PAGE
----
Monday, March 5, 2007

Wikipedia editor admits to faking credentials

According to the Chronicle of Higher Education, Wikipedia editor "Essjay," recently profiled in the New Yorker, who claimed to be a "'tenured professor of religion at a private university' and who not only edited articles on penitential rites and transubstantiation but also corrected errors in Wikipedia's write-up of Justin Timberlake,...doesn't even hold a doctorate: He's a 24-year-old named Ryan Jordan, and he has never taught a class in his life." The Chronicle story is here. Thanks to Cliopatria for the tip.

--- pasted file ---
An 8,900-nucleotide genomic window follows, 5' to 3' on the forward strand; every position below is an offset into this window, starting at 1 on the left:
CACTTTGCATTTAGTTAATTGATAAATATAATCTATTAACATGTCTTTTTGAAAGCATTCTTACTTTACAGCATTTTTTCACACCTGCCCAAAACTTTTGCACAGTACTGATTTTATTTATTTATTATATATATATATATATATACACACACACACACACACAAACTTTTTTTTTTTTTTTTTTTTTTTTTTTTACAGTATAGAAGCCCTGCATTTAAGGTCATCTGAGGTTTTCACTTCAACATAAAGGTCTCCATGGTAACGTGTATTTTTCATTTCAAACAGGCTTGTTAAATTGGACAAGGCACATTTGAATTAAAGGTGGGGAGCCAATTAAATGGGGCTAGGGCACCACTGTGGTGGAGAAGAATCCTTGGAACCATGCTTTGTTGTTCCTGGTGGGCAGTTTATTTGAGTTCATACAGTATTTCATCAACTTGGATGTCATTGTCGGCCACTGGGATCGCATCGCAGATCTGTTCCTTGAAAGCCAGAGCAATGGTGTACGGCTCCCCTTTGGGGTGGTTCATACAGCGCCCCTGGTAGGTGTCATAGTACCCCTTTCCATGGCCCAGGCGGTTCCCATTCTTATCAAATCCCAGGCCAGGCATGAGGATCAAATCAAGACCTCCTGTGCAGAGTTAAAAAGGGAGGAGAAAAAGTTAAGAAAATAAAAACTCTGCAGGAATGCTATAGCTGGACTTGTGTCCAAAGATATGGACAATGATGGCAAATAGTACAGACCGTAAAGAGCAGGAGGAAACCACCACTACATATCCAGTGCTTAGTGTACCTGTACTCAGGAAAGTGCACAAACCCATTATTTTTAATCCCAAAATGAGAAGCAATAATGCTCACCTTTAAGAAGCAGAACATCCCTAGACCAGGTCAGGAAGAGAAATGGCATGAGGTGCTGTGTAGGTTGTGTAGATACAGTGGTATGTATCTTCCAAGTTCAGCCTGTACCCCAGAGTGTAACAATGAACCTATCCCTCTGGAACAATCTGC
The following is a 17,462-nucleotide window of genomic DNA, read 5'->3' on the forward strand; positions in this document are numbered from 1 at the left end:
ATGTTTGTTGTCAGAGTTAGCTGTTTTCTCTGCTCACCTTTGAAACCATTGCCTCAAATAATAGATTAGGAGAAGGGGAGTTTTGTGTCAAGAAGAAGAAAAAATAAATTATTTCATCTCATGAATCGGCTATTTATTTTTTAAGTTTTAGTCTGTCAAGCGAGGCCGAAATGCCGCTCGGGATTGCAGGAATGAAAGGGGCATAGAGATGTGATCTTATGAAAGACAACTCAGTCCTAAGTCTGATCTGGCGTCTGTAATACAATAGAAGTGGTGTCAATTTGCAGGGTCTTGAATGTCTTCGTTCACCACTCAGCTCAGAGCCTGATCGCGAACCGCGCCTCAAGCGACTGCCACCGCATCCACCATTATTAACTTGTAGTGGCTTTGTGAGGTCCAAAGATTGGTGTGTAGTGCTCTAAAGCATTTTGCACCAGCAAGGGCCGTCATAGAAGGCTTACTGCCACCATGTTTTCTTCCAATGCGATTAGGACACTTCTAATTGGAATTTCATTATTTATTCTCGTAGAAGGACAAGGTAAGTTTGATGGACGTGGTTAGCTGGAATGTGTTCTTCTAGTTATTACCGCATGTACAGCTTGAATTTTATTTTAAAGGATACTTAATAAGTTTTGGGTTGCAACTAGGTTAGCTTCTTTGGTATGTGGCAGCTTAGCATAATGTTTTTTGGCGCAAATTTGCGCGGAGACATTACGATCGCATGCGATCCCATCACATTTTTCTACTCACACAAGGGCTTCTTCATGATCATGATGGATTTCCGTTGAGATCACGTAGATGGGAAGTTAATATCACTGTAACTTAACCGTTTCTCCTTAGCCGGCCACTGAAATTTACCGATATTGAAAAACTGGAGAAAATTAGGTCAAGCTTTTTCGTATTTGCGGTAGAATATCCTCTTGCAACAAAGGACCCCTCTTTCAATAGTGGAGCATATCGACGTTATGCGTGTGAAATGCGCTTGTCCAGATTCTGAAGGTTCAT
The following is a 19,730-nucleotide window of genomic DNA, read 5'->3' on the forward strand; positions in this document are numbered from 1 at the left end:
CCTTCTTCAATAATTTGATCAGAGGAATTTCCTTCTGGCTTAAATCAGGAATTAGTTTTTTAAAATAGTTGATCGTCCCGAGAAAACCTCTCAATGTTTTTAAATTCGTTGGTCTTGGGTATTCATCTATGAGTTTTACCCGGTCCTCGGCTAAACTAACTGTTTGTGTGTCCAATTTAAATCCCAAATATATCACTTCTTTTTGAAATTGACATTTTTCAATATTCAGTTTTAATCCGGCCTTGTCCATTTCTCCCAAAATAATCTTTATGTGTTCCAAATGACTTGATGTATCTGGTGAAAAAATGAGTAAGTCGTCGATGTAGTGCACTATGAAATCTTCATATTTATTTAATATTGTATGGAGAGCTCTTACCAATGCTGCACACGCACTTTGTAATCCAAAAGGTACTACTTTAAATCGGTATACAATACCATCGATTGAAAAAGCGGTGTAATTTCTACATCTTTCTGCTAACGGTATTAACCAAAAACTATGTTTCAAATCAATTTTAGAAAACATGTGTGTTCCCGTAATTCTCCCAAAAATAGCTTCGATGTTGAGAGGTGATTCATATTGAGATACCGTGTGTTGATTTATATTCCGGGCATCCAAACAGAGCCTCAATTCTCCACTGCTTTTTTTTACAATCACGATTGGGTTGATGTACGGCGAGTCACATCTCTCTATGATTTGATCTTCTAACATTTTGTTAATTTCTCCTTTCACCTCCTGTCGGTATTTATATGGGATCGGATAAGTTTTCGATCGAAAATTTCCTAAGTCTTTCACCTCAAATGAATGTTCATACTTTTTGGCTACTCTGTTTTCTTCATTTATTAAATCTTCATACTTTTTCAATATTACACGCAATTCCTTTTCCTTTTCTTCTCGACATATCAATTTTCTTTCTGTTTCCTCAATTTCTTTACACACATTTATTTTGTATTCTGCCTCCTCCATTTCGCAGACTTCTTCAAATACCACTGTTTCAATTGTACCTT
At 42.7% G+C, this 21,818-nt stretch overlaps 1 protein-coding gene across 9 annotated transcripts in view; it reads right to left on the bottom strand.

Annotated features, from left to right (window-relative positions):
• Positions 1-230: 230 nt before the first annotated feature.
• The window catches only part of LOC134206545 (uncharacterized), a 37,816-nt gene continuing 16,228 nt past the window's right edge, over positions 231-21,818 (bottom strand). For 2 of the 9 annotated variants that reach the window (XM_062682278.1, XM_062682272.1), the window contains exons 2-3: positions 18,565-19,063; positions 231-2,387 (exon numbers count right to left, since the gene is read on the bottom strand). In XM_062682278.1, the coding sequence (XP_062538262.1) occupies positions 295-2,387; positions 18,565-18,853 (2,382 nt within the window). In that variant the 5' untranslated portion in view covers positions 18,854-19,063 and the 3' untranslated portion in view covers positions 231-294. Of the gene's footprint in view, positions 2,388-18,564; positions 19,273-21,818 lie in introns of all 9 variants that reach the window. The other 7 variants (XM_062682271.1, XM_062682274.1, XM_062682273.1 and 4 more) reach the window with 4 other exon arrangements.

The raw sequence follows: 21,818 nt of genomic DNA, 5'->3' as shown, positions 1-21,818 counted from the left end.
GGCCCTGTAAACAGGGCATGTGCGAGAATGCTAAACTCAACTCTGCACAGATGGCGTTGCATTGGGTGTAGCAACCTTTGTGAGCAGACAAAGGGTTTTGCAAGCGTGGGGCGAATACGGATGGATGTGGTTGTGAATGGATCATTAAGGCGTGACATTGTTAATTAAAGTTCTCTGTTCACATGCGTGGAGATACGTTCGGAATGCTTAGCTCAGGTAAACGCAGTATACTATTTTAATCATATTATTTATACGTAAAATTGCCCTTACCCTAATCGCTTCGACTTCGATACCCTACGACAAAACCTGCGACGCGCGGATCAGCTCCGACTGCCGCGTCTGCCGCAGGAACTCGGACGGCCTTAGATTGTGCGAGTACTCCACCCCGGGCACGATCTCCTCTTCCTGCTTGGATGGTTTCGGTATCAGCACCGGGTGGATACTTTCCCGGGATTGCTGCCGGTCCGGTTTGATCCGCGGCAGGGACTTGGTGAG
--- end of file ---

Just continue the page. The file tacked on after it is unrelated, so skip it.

Wikipedia has its uses, but as has previously been noted here, it is an encyclopedia. A place to begin research, but not an endpoint. When the Middlebury College History Department banned students from citing to Wikipedia, a Wikipedia founder told the New York Times it was a good idea:
Jimmy Wales, the co-founder of Wikipedia and chairman emeritus of its foundation, said of the Middlebury policy, ''I don't consider it as a negative thing at all.''
He continued: ''Basically, they are recommending exactly what we suggested -- students shouldn't be citing encyclopedias. I would hope they wouldn't be citing Encyclopaedia Britannica, either.

Still, judges and law professor are citing to Wikipedia as authority in opinions and in law review articles. It's only a matter of time before one of these sources unravels.

No comments: